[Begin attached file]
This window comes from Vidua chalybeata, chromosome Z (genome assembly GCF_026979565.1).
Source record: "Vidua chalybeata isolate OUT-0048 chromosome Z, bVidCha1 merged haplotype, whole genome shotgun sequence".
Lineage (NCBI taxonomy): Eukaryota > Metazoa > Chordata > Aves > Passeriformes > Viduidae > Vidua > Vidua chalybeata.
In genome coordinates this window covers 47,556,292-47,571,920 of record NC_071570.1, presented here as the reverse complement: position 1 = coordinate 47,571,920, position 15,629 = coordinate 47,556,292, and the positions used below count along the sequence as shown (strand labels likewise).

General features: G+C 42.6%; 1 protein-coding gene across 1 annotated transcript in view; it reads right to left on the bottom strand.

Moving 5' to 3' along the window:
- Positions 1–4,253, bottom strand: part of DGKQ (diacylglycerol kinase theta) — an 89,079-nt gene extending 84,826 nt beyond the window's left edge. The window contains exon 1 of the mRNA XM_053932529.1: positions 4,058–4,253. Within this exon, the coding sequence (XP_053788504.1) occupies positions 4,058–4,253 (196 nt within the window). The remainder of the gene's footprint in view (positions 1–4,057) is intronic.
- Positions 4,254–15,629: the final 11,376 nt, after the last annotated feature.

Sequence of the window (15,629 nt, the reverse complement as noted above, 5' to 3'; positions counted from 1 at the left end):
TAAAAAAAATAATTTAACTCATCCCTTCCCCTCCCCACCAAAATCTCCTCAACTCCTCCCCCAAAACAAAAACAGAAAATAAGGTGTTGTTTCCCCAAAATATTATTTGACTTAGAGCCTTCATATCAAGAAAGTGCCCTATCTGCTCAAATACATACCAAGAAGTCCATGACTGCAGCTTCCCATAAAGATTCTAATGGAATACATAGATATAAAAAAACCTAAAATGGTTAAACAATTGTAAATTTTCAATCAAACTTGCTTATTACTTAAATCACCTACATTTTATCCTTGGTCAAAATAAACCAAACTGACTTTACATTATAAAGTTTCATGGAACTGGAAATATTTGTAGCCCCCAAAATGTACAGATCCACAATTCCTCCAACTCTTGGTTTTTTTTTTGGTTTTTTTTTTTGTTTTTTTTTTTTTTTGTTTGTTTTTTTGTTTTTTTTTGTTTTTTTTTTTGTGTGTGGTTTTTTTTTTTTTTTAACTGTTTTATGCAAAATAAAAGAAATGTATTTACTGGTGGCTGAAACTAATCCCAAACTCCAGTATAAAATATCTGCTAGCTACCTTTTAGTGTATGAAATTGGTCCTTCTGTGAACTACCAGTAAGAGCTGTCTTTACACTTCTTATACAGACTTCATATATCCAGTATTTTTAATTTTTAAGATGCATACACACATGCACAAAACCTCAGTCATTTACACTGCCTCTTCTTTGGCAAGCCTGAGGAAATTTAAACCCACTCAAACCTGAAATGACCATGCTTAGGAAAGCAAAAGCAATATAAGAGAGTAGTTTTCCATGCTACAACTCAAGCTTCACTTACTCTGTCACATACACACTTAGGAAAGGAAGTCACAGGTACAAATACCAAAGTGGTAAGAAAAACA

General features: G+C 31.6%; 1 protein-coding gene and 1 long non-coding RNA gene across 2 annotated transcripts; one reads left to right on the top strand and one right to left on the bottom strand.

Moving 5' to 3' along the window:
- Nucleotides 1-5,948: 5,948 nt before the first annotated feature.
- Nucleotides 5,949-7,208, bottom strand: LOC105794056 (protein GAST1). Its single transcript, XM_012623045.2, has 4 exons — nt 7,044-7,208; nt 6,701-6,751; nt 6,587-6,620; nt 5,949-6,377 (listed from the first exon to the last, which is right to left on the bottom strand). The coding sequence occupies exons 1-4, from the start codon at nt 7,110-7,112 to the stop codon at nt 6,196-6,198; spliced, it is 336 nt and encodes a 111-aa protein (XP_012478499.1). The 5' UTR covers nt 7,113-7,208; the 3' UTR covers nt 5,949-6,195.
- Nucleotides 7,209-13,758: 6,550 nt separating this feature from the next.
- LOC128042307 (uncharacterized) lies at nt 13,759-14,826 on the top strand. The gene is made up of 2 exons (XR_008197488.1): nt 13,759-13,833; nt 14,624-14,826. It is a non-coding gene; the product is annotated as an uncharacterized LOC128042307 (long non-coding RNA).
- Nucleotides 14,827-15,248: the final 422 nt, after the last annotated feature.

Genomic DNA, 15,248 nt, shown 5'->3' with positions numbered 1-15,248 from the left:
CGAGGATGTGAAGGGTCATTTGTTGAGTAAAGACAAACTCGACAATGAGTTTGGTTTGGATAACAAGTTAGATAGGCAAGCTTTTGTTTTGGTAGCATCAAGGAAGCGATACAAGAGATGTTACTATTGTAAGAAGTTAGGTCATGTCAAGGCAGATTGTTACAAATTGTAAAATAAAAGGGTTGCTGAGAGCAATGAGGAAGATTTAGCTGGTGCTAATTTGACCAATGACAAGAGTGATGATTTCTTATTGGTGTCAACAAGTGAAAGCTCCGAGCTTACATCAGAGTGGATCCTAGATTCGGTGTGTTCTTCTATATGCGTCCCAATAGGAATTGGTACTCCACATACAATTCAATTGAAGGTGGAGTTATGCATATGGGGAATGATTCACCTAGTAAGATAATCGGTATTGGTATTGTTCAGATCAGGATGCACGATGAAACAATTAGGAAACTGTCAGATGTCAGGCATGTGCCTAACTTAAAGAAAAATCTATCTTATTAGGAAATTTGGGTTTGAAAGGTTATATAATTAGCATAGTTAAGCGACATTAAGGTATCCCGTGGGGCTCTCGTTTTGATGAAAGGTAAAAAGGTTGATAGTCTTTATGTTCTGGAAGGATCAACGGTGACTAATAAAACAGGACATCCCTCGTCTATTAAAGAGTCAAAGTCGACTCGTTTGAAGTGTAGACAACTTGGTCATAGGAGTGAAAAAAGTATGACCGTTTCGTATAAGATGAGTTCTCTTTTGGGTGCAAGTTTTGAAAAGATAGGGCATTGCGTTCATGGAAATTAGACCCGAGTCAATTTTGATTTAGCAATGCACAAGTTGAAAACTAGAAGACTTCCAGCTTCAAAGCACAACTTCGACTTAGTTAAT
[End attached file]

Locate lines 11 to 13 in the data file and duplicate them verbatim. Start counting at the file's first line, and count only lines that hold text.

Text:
General features: G+C 31.6%; 1 protein-coding gene and 1 long non-coding RNA gene across 2 annotated transcripts; one reads left to right on the top strand and one right to left on the bottom strand.

Moving 5' to 3' along the window:
- Nucleotides 1-5,948: 5,948 nt before the first annotated feature.